In the short term, the Leisure Time site offers potential for walking trails, wellness activities, “healthy living kinds of things,” McCollum said. “It would make a great location for fundraising activities,” in partnership with other groups.

He said there are no defined long-term plans for the site, which could, with adjacent properties, become part of the gateway to Snoqualmie if it enters the city's urban growth area. McCollum said steps are already being taken to bring it into the city's growth orbit.

Free rent

While the hospital remains on track for a projected move-in date of January 2014, “Moving a hospital is really complicated,” McCollum said.

The hospital has nearly completed its construction documents, and will soon seek Department of Health approval and local permits for the project.

The new deal allows the hospital to use the property rent-free until the move-in date. McCollum said that adds value to the deal, to the tune of millions of dollars.

The tribe originally had until May of 2015 to pay the full amount.

Could the hospital district have turned down the discounted deal?

“We could have,” McCollum said. “They could have said, ‘we're not paying it. Sue us.’ I'm pretty sure they would not have paid us the full $30 million because the property isn't worth that.”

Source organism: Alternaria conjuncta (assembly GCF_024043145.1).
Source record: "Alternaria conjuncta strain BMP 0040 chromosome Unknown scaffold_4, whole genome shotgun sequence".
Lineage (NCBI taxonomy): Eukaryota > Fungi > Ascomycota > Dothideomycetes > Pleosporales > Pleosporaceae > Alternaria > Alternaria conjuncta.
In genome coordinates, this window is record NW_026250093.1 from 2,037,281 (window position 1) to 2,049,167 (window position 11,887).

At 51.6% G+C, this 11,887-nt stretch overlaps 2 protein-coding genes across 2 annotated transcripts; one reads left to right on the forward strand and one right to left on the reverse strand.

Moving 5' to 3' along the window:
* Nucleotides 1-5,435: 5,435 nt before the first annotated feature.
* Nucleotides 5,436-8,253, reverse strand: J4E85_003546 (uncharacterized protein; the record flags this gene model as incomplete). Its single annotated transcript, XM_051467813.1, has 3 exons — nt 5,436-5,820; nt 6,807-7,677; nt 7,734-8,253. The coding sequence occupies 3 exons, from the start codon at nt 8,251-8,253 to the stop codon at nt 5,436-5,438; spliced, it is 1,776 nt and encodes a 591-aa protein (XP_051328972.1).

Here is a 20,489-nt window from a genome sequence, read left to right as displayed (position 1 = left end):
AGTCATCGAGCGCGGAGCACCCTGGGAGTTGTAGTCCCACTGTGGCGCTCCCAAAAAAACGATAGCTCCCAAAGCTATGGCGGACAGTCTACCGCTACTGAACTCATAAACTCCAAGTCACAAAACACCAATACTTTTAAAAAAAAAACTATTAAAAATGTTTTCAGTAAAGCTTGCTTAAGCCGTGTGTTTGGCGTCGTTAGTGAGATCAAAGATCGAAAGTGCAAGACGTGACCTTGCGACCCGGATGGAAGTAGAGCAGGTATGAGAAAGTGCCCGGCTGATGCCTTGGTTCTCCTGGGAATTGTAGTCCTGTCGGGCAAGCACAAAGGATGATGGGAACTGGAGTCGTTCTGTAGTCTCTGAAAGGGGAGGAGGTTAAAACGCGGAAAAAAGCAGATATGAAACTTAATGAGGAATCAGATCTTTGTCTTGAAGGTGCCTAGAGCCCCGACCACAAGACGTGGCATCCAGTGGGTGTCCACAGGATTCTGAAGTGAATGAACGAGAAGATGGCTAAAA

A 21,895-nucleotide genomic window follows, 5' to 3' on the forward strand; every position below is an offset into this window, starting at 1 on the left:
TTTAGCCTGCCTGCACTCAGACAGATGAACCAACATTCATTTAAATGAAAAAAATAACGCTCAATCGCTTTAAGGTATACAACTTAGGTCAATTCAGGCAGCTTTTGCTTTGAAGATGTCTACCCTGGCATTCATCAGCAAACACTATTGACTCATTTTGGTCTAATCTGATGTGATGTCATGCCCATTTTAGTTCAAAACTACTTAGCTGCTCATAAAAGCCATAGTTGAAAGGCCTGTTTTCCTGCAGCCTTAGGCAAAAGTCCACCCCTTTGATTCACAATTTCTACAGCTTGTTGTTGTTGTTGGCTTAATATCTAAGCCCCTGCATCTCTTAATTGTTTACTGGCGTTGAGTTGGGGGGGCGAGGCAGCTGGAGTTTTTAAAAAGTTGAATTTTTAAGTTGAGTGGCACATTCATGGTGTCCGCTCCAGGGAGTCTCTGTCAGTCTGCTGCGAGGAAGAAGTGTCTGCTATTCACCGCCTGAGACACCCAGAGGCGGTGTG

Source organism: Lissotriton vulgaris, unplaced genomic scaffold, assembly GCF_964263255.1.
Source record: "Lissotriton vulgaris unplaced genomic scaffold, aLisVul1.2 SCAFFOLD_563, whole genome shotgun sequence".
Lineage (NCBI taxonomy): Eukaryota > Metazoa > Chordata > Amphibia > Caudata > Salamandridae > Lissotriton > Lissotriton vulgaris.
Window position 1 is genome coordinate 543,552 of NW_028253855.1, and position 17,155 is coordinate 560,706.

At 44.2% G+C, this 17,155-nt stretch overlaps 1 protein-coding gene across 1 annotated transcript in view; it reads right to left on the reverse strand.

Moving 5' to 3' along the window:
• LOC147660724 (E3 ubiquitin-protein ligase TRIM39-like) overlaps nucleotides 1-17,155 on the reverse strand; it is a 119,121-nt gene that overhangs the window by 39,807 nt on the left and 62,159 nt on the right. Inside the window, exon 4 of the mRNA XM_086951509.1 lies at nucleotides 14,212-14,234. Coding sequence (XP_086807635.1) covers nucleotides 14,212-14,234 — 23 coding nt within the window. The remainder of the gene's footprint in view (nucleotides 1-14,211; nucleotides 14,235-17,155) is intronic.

"It's the principle of fairness,” he added. “Our ability to negotiate this successfully is a benefit to both parties. In the future, we will collaborate. Working together, there is so much more we can do.”

The tribe bought the property to consolidate its various health and human services programs. The tribe says it will now be able to accelerate its goal to create an integrated health and wellness center there.

The deal, Mattson said, “solidifies our strong relationship and cooperative partnership with the Hospital District. We hope and strive to be partners in providing a wide range of accessible, quality, affordable health care for the citizens of the  Snoqualmie Valley.”